Alternative treatment options to control blood glucose level in patients with type 2 diabetes show promise.
A majority of patients with type 2 diabetes manage blood glucose levels through diet, exercise, and prescription drugs. However, investigators from a new study published by Science Translational Medicine suggest that an extract derived from broccoli sprouts may help patients better manage blood sugar levels.
These results could offer a simple alternative treatment option for more than 300 million patients with type 2 diabetes around the world. Approximately 15% of these individuals cannot receive first-line therapy with metformin due to the risk of kidney damage or other side effects.
“There are strong indications that this can become a valuable supplement to existing medication,” said researcher Anders Rosengren, MD, PhD.
The authors set out to identify compounds that counter changes in gene expression observed among patients with diabetes, specifically having to due with increased glucose production.
The investigators developed a signature for type 2 diabetes based on 50 genes and screened 3852 compounds to discover an effective way to reverse the condition, according to the study.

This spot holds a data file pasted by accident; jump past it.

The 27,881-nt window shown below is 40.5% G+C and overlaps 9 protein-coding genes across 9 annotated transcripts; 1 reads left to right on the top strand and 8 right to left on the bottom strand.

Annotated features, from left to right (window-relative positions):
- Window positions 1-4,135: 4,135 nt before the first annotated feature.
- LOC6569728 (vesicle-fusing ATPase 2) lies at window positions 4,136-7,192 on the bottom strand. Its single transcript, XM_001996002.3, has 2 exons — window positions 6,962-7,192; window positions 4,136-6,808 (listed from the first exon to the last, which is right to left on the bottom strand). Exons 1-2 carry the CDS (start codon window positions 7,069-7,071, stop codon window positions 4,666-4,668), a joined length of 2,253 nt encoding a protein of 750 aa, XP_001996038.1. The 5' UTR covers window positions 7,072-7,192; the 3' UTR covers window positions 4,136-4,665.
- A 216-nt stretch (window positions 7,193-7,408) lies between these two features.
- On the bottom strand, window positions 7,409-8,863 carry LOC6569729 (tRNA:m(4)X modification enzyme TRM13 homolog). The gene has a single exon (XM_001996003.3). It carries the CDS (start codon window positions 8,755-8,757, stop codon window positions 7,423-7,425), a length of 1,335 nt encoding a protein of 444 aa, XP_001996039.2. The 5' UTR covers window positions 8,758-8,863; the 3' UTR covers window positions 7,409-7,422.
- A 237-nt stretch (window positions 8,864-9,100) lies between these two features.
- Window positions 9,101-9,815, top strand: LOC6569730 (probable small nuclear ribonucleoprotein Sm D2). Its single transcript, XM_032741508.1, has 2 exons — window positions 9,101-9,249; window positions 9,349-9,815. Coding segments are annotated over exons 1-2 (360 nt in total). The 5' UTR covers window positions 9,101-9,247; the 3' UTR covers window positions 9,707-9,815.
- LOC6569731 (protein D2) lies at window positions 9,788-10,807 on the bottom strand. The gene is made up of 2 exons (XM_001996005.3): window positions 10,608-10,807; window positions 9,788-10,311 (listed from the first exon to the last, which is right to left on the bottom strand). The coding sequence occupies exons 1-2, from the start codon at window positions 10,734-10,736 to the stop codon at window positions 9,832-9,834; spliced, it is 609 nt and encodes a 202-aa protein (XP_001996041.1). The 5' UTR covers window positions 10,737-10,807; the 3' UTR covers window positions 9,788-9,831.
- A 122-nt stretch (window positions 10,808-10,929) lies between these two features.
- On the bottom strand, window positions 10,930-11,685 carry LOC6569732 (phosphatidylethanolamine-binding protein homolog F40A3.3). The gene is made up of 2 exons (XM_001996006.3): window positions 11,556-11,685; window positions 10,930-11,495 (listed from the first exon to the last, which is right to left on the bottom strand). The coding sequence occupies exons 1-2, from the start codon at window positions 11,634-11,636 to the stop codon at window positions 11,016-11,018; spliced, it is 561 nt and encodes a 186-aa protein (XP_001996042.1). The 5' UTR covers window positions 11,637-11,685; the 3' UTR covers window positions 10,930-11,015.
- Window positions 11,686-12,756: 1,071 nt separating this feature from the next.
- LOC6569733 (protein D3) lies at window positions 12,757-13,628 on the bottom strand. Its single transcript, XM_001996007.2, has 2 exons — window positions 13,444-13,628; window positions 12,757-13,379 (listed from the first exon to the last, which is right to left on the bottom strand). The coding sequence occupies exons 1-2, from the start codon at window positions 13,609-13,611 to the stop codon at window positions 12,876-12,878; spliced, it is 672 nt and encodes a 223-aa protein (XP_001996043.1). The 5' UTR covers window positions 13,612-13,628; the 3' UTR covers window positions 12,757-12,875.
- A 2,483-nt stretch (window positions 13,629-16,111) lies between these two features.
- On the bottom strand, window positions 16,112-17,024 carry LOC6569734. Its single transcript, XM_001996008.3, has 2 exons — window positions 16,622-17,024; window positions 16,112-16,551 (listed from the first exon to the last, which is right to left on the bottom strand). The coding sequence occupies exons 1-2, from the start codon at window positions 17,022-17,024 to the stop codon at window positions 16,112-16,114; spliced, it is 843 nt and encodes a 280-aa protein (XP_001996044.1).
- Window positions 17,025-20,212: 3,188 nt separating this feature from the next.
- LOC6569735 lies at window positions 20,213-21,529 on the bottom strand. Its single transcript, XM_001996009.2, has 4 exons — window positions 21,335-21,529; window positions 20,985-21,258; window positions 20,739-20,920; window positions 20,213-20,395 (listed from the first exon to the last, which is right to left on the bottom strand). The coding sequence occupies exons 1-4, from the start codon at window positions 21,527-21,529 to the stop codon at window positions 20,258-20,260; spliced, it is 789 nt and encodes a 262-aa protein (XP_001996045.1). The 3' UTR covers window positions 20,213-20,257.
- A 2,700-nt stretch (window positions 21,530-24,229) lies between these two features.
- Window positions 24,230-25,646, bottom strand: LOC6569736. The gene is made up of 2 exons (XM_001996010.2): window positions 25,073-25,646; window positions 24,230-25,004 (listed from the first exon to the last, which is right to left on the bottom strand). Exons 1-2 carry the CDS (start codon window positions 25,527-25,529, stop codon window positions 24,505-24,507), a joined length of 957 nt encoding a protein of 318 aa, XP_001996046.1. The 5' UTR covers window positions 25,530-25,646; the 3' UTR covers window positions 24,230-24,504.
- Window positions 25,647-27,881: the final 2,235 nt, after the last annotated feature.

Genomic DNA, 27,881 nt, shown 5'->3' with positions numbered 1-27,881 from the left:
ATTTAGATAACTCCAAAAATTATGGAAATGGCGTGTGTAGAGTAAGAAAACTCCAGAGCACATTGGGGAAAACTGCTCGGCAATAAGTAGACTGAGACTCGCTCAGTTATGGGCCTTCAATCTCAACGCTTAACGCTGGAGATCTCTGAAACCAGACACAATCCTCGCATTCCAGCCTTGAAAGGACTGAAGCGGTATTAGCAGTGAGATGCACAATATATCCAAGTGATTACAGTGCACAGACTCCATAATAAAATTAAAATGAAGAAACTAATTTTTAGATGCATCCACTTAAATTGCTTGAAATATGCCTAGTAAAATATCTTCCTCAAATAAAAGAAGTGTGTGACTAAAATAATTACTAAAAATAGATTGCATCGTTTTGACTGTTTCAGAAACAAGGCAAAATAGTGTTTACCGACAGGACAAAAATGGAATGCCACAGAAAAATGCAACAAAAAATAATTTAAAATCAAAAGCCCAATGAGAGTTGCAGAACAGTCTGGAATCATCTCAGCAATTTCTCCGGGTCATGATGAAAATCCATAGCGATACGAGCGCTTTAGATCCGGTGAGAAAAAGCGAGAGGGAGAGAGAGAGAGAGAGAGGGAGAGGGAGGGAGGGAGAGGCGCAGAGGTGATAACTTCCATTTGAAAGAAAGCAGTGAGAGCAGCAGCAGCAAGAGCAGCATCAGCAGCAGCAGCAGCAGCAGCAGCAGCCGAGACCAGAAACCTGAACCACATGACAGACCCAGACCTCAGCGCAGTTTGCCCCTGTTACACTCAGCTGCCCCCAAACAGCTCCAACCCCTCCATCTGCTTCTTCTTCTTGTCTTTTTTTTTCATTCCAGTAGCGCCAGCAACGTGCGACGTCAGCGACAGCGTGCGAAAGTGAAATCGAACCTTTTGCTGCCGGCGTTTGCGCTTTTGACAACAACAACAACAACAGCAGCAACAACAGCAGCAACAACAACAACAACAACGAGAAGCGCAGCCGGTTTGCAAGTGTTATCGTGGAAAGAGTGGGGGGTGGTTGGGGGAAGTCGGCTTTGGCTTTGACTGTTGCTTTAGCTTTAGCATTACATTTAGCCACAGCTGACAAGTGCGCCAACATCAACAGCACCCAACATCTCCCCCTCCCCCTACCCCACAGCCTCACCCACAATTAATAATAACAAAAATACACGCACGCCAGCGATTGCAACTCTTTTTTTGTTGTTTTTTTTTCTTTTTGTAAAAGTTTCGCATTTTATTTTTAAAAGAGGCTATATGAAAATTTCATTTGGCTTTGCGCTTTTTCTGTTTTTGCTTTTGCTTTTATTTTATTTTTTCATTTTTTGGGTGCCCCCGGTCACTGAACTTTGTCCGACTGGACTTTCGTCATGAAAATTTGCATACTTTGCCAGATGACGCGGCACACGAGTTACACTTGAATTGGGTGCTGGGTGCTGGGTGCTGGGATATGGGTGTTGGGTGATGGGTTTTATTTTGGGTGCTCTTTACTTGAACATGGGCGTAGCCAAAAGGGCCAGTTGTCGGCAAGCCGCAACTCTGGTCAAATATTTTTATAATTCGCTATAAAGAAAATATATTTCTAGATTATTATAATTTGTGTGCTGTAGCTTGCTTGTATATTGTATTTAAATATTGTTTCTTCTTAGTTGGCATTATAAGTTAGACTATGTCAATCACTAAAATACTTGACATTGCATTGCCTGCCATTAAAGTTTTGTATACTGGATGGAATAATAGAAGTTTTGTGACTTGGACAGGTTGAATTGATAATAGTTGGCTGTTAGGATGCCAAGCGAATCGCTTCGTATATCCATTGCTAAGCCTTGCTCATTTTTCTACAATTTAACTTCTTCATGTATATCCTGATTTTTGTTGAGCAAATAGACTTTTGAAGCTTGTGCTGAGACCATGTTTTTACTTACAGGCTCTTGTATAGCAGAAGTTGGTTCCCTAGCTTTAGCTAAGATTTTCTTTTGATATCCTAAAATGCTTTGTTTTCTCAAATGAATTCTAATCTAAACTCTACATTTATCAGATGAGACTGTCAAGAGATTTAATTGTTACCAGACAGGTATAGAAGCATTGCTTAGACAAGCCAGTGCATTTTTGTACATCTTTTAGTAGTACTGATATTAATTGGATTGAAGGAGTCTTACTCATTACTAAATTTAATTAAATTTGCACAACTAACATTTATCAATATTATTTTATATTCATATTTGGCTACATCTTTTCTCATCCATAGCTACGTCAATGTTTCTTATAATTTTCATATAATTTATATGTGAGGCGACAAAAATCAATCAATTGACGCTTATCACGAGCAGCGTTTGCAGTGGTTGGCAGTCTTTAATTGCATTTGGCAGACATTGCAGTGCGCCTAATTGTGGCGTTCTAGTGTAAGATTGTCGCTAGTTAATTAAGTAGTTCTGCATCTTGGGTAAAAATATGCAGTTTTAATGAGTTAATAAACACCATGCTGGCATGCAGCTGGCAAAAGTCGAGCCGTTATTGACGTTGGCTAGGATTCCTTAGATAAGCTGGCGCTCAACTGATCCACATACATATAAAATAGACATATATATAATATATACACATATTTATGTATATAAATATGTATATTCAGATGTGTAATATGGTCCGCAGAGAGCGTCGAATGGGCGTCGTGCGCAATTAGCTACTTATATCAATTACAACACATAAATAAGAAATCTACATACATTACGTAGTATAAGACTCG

The authors identified the compound sulforaphane as a potential treatment. Sulforaphane is naturally occurring in cruciferous vegetables and has been previously examined in the treatment of cancer and inflammatory disease, according to the authors.
They discovered that sulforaphane was able to reduce glucose production in liver cells in an in vitro cell model. The compound was also observed to normalize liver gene expression in mice models of diabetes. Within 4 weeks, the blood sugar of mice receiving sulforaphane dropped by 23%, while a 24% reduction was observed with metformin.
“We tested removing sulforaphane from the extract and the effect disappeared,” Dr Rosengren said. “We also looked at the genes from the liver of the animals and saw that the 50 key genes had been changed in the right direction.”
Since the compound has been confirmed to not be harmful, the investigators tested sulforaphane in 97 patients with type 2 diabetes.
All patients received treatment with metformin, but patients who took sulforaphane for 12 weeks were observed to have significantly lower blood sugar levels compared with placebo, according to the study.
Additionally, the authors found that patients with obesity who had unregulated blood glucose levels treated with sulforaphane had significantly reduced levels compared with the control group.
“Sulforaphane targets a central mechanism in type 2 diabetes and has a mild side-effect profile,” Dr Rosengren concluded. “As functional food, it can reach the patients faster than a medication, and it is also an interesting concept from a diabetes perspective where diet is central.”